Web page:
Google and some other developers have found creative ways to use the motion controller in their apps and games. With Google’s Arts and Culture app, for instance, wearers can closely examine specific parts of paintings by swiping on the controller’s touchpad. The puzzle game Mekorama requires players to rotate and drag parts of the stage in order to complete the level. In early demonstrations of the Daydream View, Google showcased how its remote can transform into a magic wand in Fantastic Beasts, an upcoming game based on J.K. Rowling’s Harry Potter spinoff.
The controller worked smoothly during most of my time using the Daydream View. It did go wonky once or twice, but pressing the home button fixed any issues.
Google’s headset supports 10 apps at launch, with 41 more scheduled to arrive before the end of the year. The first batch includes news apps, puzzle and action games, and VR-ready versions of Google services like YouTube, Google Photos, and Street View, among others. In many cases, these apps translate well to VR (The Wall Street Journal’s app includes interactive 360-degree documentaries). Google particularly focused on optimizing the video experience for virtual reality by releasing a new YouTube VR app for Daydream View. It’s surprisingly useful for more than just watching 360-degree videos; YouTube VR makes it feel like you’re in a movie theater rather than just staring at a smartphone screen when watching standard videos.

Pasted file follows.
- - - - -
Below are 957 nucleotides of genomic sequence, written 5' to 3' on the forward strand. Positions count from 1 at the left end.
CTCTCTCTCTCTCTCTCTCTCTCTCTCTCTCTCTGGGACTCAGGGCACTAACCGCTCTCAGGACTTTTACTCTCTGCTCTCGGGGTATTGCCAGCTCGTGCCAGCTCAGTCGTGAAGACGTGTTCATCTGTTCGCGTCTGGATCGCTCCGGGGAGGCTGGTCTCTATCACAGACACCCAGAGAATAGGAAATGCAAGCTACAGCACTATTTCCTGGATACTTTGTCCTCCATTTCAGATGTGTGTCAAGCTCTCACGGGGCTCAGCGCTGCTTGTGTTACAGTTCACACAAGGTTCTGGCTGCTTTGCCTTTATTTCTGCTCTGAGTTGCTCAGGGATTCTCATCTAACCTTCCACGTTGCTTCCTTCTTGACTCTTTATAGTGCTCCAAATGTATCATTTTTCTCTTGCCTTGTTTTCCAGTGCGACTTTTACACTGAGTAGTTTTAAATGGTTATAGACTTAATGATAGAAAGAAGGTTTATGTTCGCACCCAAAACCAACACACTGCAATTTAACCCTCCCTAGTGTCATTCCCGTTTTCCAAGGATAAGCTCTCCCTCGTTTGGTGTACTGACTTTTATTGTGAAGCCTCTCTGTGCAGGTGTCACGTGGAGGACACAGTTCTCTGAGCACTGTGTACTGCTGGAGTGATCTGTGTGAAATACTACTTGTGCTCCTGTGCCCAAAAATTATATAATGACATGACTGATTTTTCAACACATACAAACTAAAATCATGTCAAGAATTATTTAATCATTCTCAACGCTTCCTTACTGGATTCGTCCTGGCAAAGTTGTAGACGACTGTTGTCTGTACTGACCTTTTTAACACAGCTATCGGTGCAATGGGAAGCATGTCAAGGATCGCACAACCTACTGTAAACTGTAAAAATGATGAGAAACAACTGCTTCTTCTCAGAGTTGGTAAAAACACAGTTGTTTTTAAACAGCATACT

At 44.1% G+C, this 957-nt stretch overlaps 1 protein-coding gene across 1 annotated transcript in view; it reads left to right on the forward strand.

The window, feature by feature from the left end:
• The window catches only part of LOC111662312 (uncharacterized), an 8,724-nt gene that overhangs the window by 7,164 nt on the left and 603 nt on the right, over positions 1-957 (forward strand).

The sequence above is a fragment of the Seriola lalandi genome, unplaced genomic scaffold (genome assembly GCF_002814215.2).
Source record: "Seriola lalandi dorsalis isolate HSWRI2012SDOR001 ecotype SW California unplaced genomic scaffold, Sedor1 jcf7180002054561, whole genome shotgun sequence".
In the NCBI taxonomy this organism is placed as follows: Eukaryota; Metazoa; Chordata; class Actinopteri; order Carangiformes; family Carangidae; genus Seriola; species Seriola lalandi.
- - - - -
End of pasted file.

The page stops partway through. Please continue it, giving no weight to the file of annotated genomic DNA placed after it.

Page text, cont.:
For more, read: Inside Daydream, Google’s New Virtual Reality Ecosystem
Still, I didn’t find the experiences compelling enough to use the Daydream View for more than 20 minutes at a time. Samsung’s Gear VR, by comparison, already offers several games that can keep me busy for some time. Some games, specifically those from VR firm Oculus’ app store, do more to take advantage of virtual reality’s unique characteristics, offering experiences impossible to replicate in typical games. Omega Agent simulates the feeling that you’re soaring over a cityscape with a jetpack, while Dead Secret challenges players to carefully search their surroundings for clues to solve a murder mystery. Both apps give Gear VR wearers a first person vantage point. The titles I played on the Daydream View often incorporated motion controls and were shown in 360 degrees, but the other than that, the experience didn’t feel much different than gaming on a phone or TV.
Watching videos and playing games through the Google’s crisp viewer was generally enjoyable, and I didn’t have to adjust the headset much to get the focus just right. But sometimes subtle glowing white dots were visible in the background, which can make the virtual environment seem less realistic and immersive. My Google Pixel smartphone also got alarmingly warm even after using the headset for just 15 to 20 minutes.
With the Daydream View, Google is clearly hoping to make virtual reality accessible to more people. The View is cheaper than similar viewers, more comfortable to wear, and incorporates motion control. But those advantages won’t matter until developers create apps that make people want to strap into their VR headsets for more than a few minutes. The Daydream has a long way to go to catch up to the Gear VR in that regard — Samsung’s headset is compatible with hundreds of apps.
Regardless, the low price makes Google Daydream a tempting purchase for those who want a good accessory for their Pixel phone. Even if the app selection is limited, that $79 essentially turns your phone into a big-screened TV for watching movies and YouTube videos, at the very least.
3.5 out of 5 stars
This article originally appeared on Time.com.